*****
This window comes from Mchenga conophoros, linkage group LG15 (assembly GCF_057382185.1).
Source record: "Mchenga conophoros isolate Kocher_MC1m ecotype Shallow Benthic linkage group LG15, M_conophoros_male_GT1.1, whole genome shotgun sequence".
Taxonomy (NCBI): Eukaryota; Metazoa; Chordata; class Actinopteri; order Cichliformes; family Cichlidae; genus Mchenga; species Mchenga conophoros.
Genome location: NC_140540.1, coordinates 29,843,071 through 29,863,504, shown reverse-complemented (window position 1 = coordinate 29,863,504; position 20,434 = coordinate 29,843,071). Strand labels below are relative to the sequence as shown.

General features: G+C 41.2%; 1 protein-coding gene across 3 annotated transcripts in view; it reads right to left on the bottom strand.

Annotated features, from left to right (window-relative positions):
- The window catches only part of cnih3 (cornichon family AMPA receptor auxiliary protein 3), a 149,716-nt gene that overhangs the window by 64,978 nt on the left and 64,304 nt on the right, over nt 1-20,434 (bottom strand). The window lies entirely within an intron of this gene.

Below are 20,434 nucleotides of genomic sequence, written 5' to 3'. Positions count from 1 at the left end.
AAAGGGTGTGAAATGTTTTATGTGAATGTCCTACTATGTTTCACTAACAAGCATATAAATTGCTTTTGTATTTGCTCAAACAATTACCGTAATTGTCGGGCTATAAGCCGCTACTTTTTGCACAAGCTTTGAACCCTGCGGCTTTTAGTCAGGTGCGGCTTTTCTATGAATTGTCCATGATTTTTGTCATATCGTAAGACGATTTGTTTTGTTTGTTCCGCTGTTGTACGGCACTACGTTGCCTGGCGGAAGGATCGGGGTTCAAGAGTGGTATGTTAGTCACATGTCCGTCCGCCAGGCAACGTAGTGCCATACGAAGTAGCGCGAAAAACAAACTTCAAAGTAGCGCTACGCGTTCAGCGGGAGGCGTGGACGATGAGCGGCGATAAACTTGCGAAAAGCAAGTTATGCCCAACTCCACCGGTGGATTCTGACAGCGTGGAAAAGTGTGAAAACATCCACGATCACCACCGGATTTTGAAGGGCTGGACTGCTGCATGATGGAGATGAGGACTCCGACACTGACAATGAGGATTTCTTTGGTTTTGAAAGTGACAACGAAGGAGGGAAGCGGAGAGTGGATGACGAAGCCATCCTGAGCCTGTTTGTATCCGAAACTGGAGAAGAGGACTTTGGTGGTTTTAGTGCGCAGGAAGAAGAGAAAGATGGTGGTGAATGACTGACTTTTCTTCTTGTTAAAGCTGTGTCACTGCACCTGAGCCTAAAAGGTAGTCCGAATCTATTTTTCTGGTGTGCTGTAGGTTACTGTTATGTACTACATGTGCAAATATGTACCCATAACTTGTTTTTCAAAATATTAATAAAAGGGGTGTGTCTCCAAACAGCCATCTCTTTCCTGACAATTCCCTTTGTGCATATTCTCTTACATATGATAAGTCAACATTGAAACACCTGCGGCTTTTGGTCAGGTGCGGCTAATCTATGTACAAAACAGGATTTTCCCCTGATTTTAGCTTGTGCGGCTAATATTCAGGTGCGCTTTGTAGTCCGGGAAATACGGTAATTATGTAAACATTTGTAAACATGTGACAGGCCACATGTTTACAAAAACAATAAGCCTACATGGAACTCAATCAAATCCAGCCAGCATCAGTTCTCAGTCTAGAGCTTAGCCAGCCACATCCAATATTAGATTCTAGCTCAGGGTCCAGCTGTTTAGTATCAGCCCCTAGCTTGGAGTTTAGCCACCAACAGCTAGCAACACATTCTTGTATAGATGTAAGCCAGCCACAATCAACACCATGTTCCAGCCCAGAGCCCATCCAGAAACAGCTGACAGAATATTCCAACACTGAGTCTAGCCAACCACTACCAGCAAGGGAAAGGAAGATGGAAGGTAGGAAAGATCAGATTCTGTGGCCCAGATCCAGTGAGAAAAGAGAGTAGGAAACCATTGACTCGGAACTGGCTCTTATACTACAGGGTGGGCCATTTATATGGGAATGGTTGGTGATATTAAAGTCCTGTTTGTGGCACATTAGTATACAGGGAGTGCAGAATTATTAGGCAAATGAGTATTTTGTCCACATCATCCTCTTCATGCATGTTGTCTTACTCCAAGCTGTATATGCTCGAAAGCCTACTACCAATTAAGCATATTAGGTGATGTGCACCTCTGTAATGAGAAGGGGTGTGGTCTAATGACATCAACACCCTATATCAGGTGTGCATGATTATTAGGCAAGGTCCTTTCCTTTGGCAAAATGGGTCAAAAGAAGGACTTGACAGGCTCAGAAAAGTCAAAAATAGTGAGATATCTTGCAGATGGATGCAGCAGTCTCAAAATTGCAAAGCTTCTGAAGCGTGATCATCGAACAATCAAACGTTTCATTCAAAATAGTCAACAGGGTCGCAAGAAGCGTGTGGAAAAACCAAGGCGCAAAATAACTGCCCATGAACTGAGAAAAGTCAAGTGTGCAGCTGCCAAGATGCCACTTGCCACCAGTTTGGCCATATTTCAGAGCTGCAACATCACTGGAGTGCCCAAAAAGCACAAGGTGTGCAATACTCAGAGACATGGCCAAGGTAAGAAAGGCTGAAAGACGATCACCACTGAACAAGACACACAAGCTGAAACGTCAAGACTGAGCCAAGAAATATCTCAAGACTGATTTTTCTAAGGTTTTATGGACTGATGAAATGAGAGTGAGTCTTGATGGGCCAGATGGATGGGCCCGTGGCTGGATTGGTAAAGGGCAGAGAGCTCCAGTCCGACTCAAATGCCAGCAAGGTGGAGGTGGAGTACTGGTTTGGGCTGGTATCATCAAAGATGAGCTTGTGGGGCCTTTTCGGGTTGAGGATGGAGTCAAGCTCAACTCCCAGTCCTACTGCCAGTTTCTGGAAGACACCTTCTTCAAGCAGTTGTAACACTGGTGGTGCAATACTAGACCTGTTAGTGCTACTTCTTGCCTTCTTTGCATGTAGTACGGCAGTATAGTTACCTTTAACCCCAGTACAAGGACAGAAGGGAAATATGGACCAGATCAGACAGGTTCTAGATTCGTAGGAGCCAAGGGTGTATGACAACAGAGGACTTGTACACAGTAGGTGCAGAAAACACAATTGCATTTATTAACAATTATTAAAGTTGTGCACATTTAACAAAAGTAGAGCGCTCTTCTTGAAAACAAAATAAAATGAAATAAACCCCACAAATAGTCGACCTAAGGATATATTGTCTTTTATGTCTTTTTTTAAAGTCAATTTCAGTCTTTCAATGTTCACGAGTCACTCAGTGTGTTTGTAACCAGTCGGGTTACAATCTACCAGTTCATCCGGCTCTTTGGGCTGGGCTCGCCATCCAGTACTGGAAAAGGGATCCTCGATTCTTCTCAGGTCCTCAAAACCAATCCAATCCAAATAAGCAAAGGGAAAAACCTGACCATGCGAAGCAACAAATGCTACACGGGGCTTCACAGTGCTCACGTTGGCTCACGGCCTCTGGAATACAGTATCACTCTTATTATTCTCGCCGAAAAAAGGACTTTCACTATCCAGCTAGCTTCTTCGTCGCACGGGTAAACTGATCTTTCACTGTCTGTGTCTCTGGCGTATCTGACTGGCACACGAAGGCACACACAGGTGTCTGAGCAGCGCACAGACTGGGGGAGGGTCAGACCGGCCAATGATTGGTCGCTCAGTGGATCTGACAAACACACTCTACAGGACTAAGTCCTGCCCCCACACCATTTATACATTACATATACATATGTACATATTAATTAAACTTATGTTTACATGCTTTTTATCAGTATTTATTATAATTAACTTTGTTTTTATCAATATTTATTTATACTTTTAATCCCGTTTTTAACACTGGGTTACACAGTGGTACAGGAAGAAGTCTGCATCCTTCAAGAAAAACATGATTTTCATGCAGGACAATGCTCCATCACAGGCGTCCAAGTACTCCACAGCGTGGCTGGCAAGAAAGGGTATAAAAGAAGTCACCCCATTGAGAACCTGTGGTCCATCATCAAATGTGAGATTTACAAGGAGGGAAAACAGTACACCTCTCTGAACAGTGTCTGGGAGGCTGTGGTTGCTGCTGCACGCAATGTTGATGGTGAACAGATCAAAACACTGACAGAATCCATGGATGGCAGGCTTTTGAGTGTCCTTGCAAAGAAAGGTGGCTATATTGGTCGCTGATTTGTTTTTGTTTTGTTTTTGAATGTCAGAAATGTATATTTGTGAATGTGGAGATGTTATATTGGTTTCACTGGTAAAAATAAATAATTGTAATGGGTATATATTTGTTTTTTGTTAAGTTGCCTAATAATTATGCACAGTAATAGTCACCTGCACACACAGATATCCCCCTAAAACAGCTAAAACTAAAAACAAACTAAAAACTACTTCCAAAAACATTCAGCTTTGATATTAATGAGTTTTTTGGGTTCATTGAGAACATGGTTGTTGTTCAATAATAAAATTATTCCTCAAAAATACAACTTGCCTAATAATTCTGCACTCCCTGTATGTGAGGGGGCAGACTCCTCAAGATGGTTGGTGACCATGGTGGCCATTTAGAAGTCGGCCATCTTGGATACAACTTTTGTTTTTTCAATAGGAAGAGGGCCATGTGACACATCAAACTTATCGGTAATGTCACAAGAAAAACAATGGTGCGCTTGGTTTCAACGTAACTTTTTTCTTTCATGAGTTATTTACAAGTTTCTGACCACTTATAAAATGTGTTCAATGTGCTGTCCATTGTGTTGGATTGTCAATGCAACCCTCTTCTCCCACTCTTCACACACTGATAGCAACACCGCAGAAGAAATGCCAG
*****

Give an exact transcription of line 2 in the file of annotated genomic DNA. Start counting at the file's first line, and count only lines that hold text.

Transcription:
Source record: "Mchenga conophoros isolate Kocher_MC1m ecotype Shallow Benthic linkage group LG15, M_conophoros_male_GT1.1, whole genome shotgun sequence".